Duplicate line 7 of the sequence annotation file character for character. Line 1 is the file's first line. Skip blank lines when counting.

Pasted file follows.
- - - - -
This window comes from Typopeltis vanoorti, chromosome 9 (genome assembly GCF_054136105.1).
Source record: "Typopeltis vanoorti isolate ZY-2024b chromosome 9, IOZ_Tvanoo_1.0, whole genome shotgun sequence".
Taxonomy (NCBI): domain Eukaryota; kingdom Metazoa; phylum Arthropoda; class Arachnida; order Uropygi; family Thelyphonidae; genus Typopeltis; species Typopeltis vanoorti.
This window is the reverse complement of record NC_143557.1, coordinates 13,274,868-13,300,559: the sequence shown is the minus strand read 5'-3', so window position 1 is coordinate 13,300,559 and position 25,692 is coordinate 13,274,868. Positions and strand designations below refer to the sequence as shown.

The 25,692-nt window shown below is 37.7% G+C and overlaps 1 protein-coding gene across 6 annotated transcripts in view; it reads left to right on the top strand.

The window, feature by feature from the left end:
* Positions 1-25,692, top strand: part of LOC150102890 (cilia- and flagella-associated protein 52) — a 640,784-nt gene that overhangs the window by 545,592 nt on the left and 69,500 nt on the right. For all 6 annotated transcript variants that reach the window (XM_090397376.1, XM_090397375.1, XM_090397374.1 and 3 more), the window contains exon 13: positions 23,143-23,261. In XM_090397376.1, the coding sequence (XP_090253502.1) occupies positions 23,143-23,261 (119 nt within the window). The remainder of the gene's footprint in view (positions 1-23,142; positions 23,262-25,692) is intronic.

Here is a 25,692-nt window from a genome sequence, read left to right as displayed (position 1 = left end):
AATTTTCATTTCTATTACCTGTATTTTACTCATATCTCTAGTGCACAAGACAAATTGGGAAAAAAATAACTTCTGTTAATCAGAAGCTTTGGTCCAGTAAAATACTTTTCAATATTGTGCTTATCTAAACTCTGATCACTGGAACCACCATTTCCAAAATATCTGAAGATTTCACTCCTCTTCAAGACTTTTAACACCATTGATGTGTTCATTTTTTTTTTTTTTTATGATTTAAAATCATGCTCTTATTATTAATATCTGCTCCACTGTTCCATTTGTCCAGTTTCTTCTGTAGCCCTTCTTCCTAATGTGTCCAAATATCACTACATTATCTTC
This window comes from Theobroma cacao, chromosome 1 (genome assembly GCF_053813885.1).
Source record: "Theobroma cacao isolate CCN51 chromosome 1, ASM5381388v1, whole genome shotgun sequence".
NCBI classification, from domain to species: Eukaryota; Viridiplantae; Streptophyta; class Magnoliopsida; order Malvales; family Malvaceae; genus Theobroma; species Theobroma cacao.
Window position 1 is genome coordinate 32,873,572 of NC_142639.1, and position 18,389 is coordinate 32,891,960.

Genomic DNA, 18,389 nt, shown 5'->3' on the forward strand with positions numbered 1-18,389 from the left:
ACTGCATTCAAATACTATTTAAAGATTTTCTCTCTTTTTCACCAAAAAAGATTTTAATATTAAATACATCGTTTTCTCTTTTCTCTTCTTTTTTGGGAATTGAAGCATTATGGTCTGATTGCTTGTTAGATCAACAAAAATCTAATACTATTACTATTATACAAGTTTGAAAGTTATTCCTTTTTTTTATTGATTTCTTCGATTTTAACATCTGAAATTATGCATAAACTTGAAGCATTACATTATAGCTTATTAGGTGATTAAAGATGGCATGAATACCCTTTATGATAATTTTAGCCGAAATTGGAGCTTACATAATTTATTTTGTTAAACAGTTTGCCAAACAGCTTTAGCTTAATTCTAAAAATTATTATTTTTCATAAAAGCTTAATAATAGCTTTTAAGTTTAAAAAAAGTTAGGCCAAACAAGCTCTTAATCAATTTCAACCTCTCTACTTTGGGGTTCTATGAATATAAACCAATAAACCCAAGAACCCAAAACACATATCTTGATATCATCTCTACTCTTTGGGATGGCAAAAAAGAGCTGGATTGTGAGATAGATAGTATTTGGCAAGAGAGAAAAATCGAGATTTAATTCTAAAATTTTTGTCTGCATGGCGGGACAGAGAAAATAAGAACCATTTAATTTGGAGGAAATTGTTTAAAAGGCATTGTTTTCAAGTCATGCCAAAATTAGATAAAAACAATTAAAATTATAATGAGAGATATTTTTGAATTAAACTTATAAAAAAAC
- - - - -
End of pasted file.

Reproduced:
* Positions 1-25,692, top strand: part of LOC150102890 (cilia- and flagella-associated protein 52) — a 640,784-nt gene that overhangs the window by 545,592 nt on the left and 69,500 nt on the right. For all 6 annotated transcript variants that reach the window (XM_090397376.1, XM_090397375.1, XM_090397374.1 and 3 more), the window contains exon 13: positions 23,143-23,261. In XM_090397376.1, the coding sequence (XP_090253502.1) occupies positions 23,143-23,261 (119 nt within the window). The remainder of the gene's footprint in view (positions 1-23,142; positions 23,262-25,692) is intronic.